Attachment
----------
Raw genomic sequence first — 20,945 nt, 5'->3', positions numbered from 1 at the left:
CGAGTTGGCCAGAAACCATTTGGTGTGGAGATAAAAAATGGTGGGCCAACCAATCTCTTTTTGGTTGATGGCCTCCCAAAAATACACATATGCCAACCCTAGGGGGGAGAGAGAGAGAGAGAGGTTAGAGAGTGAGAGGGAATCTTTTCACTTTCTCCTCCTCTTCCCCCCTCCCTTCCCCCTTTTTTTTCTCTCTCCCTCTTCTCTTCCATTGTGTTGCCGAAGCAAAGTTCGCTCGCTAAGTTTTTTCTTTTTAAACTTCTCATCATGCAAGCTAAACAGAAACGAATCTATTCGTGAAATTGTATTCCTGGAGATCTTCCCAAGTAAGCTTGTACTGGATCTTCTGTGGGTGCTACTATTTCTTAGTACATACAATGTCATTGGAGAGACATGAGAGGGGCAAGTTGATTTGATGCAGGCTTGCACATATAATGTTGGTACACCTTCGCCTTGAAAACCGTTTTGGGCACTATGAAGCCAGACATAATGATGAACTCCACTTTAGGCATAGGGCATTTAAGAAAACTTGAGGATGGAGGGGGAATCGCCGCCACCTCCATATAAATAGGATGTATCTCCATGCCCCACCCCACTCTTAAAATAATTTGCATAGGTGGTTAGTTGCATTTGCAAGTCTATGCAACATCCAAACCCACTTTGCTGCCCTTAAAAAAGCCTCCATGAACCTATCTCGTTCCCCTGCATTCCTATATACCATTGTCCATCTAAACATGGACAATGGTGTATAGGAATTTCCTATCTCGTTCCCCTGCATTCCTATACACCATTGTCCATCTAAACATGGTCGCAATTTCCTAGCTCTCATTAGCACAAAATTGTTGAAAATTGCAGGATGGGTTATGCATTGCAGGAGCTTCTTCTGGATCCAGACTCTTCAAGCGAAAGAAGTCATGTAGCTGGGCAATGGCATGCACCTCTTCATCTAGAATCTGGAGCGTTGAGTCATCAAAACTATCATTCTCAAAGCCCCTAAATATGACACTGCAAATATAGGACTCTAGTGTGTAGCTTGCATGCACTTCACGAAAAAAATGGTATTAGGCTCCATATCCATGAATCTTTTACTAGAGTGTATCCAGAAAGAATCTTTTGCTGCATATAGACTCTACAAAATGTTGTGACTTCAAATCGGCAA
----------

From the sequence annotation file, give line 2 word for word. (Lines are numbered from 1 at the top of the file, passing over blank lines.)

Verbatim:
CGAGTTGGCCAGAAACCATTTGGTGTGGAGATAAAAAATGGTGGGCCAACCAATCTCTTTTTGGTTGATGGCCTCCCAAAAATACACATATGCCAACCCTAGGGGGGAGAGAGAGAGAGAGAGGTTAGAGAGTGAGAGGGAATCTTTTCACTTTCTCCTCCTCTTCCCCCCTCCCTTCCCCCTTTTTTTTCTCTCTCCCTCTTCTCTTCCATTGTGTTGCCGAAGCAAAGTTCGCTCGCTAAGTTTTTTCTTTTTAAACTTCTCATCATGCAAGCTAAACAGAAACGAATCTATTCGTGAAATTGTATTCCTGGAGATCTTCCCAAGTAAGCTTGTACTGGATCTTCTGTGGGTGCTACTATTTCTTAGTACATACAATGTCATTGGAGAGACATGAGAGGGGCAAGTTGATTTGATGCAGGCTTGCACATATAATGTTGGTACACCTTCGCCTTGAAAACCGTTTTGGGCACTATGAAGCCAGACATAATGATGAACTCCACTTTAGGCATAGGGCATTTAAGAAAACTTGAGGATGGAGGGGGAATCGCCGCCACCTCCATATAAATAGGATGTATCTCCATGCCCCACCCCACTCTTAAAATAATTTGCATAGGTGGTTAGTTGCATTTGCAAGTCTATGCAACATCCAAACCCACTTTGCTGCCCTTAAAAAAGCCTCCATGAACCTATCTCGTTCCCCTGCATTCCTATATACCATTGTCCATCTAAACATGGACAATGGTGTATAGGAATTTCCTATCTCGTTCCCCTGCATTCCTATACACCATTGTCCATCTAAACATGGTCGCAATTTCCTAGCTCTCATTAGCACAAAATTGTTGAAAATTGCAGGATGGGTTATGCATTGCAGGAGCTTCTTCTGGATCCAGACTCTTCAAGCGAAAGAAGTCATGTAGCTGGGCAATGGCATGCACCTCTTCATCTAGAATCTGGAGCGTTGAGTCATCAAAACTATCATTCTCAAAGCCCCTAAATATGACACTGCAAATATAGGACTCTAGTGTGTAGCTTGCATGCACTTCACGAAAAAAATGGTATTAGGCTCCATATCCATGAATCTTTTACTAGAGTGTATCCAGAAAGAATCTTTTGCTGCATATAGACTCTACAAAATGTTGTGACTTCAAATCGGCAA